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Vertical fine root distributions of western redcedar, western hemlock, and salal in old-growth cedar–hemlock forests on northern Vancouver Island

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Abstract:

The vertical distributions of fine roots of western hemlock (Tsuga heterophylla (Raf.) Sarg.) western redcedar (Thuja plicata Donn ex D. Don), and salal (Gaultheria shallon Pursh) were characterized in old-growth cedar–hemlock forests on northern Vancouver Island. Total biomasses of cedar, hemlock, and salal roots in the forest floor and upper mineral soil were 817, 620, and 187 g·m–2, respectively. Hemlock and salal fine roots were concentrated in the upper forest floor, while cedar fine roots were evenly distributed through the profile. Salal and hemlock fine root densities (g·m–3) in the forest floor and mineral soil were positively correlated, as were salal and cedar root biomass distributions (g·m–2). Only salal and hemlock root densities were significantly correlated with N concentrations. Hemlock root densities were negatively correlated with total N, and salal root densities were negatively correlated with total N and soluble organic N. Based on fine root densities, hemlock and salal probably compete for resources in the upper forest floor, whereas cedar accesses resources in the lower organic and mineral soil horizons. The differences in the vertical distributions of cedar, hemlock, and salal fine roots may partly explain the co-occurrence and different productivities of the three species in cedar-hemlock forests.

La distribution verticale des racines fines de la pruche de l'Ouest (Tsuga heterophylla (Raf.) Sarg.), du thuya géant (Thuja plicata Donn ex D. Don) et du salal (Gaultheria shallon Pursh) a été caractérisée dans les forêts anciennes de thuya et de pruche du Nord de l'île de Vancouver. La biomasse totale des racines du thuya, de la pruche et du salal dans la couverture morte et la partie supérieure du sol minéral atteint respectivement 817, 620 et 187 g·m–2. Les racines fines de la pruche et du salal sont concentrées dans la partie supérieure de la couverture morte tandis que les racines fines du thuya sont uniformément réparties dans le profil de sol. La densité des racines fines (g·m–3) du salal et de celles de la pruche sont positivement corrélées dans la couverture morte et le sol minéral, de même que la distribution de la biomasse des racines (g·m–2) dans le cas du salal et du thuya. Seules la densité des racines du salal et de celles de la pruche sont significativement corrélées avec la concentration de N. La densité des racines de la pruche est négativement corrélée avec la quantité totale de N; la densité des racines du salal est négativement corrélée avec la quantité totale de N et la quantité de N organique soluble. Sur la base de la densité des racines fines, la pruche et le salal compétitionnent probablement pour les ressources dans la partie supérieure de la couverture morte tandis que le thuya a accès aux ressources de l'horizon organique et du sol minéral situés au-dessous. Les différences dans la distribution verticale des racines fines du thuya, de la pruche et du salal peuvent en partie expliquer la coexistence et la différence de productivité des trois espèces dans les forêts de thuya et de pruche.[Traduit par la Rédaction]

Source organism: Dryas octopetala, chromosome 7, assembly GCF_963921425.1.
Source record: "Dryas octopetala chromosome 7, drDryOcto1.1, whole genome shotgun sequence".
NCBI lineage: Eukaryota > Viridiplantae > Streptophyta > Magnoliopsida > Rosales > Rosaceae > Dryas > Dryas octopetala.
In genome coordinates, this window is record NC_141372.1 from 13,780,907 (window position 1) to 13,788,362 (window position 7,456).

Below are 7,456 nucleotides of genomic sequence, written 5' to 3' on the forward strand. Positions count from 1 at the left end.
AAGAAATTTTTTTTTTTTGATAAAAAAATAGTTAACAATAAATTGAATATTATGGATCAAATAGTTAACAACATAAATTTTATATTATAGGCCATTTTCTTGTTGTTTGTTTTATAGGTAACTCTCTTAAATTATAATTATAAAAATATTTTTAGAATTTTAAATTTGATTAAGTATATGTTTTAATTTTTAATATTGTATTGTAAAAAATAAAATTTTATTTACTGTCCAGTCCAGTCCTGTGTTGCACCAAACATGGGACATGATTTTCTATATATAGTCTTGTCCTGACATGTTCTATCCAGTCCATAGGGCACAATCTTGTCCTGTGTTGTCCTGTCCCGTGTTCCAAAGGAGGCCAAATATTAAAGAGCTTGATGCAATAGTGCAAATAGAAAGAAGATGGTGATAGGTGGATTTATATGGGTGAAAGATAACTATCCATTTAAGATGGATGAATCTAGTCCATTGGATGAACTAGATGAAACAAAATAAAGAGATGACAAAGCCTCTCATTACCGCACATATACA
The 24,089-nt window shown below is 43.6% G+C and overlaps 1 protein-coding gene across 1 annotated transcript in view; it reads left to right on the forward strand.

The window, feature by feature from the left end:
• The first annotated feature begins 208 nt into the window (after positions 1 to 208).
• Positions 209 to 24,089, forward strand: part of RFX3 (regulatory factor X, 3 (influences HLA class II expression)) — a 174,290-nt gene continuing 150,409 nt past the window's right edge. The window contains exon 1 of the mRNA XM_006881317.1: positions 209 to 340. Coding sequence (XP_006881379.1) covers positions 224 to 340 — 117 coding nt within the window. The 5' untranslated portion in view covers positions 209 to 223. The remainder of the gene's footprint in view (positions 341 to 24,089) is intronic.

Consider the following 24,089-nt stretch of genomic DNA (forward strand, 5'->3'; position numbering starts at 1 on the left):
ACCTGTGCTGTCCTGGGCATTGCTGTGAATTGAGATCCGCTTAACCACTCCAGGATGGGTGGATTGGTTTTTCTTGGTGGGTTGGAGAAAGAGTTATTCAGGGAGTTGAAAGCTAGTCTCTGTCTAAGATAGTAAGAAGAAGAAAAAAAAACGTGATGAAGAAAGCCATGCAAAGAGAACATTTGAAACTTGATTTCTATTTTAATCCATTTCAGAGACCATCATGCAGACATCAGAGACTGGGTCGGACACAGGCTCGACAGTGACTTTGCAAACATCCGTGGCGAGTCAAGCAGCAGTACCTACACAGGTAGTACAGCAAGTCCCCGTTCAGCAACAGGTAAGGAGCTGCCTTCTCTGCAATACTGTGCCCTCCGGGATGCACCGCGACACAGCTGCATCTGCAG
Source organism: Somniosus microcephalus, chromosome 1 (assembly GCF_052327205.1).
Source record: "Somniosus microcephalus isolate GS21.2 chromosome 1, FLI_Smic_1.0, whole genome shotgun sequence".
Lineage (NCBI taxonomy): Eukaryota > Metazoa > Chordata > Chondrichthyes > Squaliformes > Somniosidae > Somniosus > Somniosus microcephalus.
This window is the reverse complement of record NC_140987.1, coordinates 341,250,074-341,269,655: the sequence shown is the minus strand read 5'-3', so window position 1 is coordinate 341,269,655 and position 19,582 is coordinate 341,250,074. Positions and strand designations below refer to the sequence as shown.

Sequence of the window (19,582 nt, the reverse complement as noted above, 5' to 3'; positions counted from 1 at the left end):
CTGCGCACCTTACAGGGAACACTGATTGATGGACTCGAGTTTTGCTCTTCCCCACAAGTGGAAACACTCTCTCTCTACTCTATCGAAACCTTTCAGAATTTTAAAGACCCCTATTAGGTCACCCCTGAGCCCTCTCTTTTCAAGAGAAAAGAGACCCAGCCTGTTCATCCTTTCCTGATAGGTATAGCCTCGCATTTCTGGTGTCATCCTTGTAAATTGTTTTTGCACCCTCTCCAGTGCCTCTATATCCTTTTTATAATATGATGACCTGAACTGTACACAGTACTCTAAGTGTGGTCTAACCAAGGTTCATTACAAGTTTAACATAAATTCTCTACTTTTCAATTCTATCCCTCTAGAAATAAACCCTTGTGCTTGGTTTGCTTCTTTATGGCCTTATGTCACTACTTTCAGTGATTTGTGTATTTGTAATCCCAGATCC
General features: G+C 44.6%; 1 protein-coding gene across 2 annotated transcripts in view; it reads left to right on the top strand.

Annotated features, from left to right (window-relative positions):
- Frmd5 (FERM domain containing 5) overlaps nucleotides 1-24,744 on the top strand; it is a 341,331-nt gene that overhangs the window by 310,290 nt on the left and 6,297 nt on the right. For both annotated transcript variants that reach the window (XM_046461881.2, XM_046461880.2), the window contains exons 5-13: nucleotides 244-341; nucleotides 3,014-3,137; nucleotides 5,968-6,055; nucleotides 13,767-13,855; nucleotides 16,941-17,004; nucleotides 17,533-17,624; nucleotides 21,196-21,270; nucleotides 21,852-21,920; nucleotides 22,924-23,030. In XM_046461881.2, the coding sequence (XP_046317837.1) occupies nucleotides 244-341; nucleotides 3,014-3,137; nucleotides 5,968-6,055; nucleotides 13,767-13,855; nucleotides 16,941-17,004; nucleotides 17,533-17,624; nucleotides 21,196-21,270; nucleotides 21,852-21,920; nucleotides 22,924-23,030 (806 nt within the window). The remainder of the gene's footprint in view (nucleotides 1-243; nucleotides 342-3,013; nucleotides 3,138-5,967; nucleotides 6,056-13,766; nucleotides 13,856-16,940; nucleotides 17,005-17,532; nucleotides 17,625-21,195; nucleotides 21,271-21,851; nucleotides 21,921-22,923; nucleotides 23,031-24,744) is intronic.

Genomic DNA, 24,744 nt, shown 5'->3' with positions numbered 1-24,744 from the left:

Document Type: Research Article

Publication date: July 1, 2002

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  • Published since 1971, this monthly journal features articles, reviews, notes and commentaries on all aspects of forest science, including biometrics and mensuration, conservation, disturbance, ecology, economics, entomology, fire, genetics, management, operations, pathology, physiology, policy, remote sensing, social science, soil, silviculture, wildlife and wood science, contributed by internationally respected scientists. It also publishes special issues dedicated to a topic of current interest.
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